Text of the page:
4. Investigate Suspicious Calls and Calling Patterns. If a provider detects a pattern consistent with illegal robocalls, or if a provider otherwise has reason to suspect illegal robocalling or spoofing is taking place over its network, seek to identify the party that is using its network to originate, route, or terminate these calls and take appropriate action. 

  5. Confirm the Identity of Commercial Customers. Confirm the identity of new commercial VoIP customers by collecting relevant identity information. 

  6. Require Traceback Cooperation in Contracts.  For all new and renegotiated contracts governing the transport of voice calls, use best efforts to require cooperation in traceback investigations by identifying the upstream provider from which the suspected illegal robocall entered its network or by identifying its own customer if the call originated in its network.  Traceback is the process of determining the origin of a call, which can be used to find the source of robocalls and, thus, the entities responsible for those calls.

  7. Cooperate in Traceback Investigations. To allow for timely and comprehensive law enforcement efforts against illegal robocallers, dedicate sufficient resources to provide prompt and complete responses to traceback requests from law enforcement and from USTelecom’s Industry   Traceback Group. 

  8. Communicate with State Attorneys General. Communicate and cooperate with state Attorneys General about recognized scams and trends in illegal robocalling.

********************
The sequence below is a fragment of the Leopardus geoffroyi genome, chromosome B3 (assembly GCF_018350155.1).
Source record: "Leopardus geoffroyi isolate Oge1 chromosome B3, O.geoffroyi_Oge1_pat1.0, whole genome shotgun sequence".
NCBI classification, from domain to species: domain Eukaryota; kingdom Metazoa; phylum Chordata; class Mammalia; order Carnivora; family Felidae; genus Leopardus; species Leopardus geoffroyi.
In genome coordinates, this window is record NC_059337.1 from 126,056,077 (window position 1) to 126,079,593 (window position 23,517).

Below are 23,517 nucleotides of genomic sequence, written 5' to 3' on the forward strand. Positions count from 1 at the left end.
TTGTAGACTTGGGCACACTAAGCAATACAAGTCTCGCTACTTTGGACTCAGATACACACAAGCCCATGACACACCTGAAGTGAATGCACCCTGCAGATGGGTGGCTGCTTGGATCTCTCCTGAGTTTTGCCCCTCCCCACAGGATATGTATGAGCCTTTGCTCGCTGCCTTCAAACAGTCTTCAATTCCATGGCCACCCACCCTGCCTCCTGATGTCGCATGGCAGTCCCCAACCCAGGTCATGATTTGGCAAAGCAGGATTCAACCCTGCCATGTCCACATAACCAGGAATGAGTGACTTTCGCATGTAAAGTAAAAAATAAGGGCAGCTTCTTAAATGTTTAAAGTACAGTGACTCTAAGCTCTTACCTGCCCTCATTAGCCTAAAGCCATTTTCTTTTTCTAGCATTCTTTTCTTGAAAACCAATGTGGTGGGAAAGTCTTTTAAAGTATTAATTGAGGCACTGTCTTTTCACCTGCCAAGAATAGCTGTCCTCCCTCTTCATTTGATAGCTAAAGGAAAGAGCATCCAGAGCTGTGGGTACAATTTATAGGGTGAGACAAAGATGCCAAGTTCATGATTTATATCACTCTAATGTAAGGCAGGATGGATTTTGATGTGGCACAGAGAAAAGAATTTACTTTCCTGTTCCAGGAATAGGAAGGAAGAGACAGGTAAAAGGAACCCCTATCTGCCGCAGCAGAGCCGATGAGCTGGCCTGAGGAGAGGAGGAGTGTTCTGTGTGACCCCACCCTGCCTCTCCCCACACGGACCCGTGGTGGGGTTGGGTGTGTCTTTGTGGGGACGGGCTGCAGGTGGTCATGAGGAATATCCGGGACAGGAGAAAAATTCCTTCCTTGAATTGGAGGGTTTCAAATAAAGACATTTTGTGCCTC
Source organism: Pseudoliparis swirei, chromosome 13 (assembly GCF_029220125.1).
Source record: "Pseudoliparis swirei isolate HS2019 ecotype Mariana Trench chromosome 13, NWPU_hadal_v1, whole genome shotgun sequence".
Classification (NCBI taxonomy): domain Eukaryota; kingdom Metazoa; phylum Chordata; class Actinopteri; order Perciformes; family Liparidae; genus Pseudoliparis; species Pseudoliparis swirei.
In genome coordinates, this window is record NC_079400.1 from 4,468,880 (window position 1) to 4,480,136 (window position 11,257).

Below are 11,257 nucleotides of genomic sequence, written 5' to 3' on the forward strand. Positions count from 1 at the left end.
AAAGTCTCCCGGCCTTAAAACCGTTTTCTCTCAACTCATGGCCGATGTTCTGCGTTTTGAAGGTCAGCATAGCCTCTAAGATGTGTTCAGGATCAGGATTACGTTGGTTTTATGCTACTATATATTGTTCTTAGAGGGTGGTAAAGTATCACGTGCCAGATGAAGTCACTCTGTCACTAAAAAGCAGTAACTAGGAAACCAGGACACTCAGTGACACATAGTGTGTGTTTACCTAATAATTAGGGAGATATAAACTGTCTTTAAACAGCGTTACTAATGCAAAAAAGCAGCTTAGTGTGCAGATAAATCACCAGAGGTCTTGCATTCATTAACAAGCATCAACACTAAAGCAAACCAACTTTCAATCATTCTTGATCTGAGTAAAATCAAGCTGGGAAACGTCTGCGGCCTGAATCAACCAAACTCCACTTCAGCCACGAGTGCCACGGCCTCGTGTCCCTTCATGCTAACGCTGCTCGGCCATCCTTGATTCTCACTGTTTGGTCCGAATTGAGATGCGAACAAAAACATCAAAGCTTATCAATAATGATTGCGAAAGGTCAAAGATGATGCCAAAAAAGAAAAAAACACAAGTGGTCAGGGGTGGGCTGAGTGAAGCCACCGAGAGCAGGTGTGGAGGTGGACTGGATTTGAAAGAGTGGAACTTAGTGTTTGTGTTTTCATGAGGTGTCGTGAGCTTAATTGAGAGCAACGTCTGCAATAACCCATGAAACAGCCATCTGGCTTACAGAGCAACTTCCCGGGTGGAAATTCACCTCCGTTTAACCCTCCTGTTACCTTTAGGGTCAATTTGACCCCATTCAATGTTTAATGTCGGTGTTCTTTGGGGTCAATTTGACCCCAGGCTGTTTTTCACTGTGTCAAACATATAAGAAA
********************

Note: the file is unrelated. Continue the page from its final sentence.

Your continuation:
FCC SUPPORT

FCC Chairman Ajit Pai has continuously called for industry-led methods to combat robocalls, and immediately issued a statement recognizing and supporting the agreement containing the anti-robocall principles.

Chairman Pai’s statement saluted the “bipartisan, nationwide effort to encourage best practices for combating robocalls and spoofing and [was] pleased that several voice service providers have agreed to abide by them.”

Likewise, he recognized that the principles align with the FCC’s anti-robocalling and spoofing efforts, such as the “rules to apply anti-spoofing prohibitions to international calls,” “adoption of caller ID authentication using SHAKEN/STIR standards,” and “blocking of unwanted robocalls by default.”

Copyright © 2020 Womble Bond Dickinson (US) LLP All Rights Reserved.National Law Review, Volume IX, Number 240

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Our interdisciplinary Communications, Technology and Media team is comprised of lawyers with extensive experience in telecommunications, broadband, cable, broadcast, spectrum matters, program distribution, tower and facilities deployment, and all facets of the Internet and the broadband-enabled, Internet-of-things technologies that drive our connected economy. Our team also includes experienced telecommunications litigators adept at translating complex technologies and regulations to juries, judges, and arbitrators.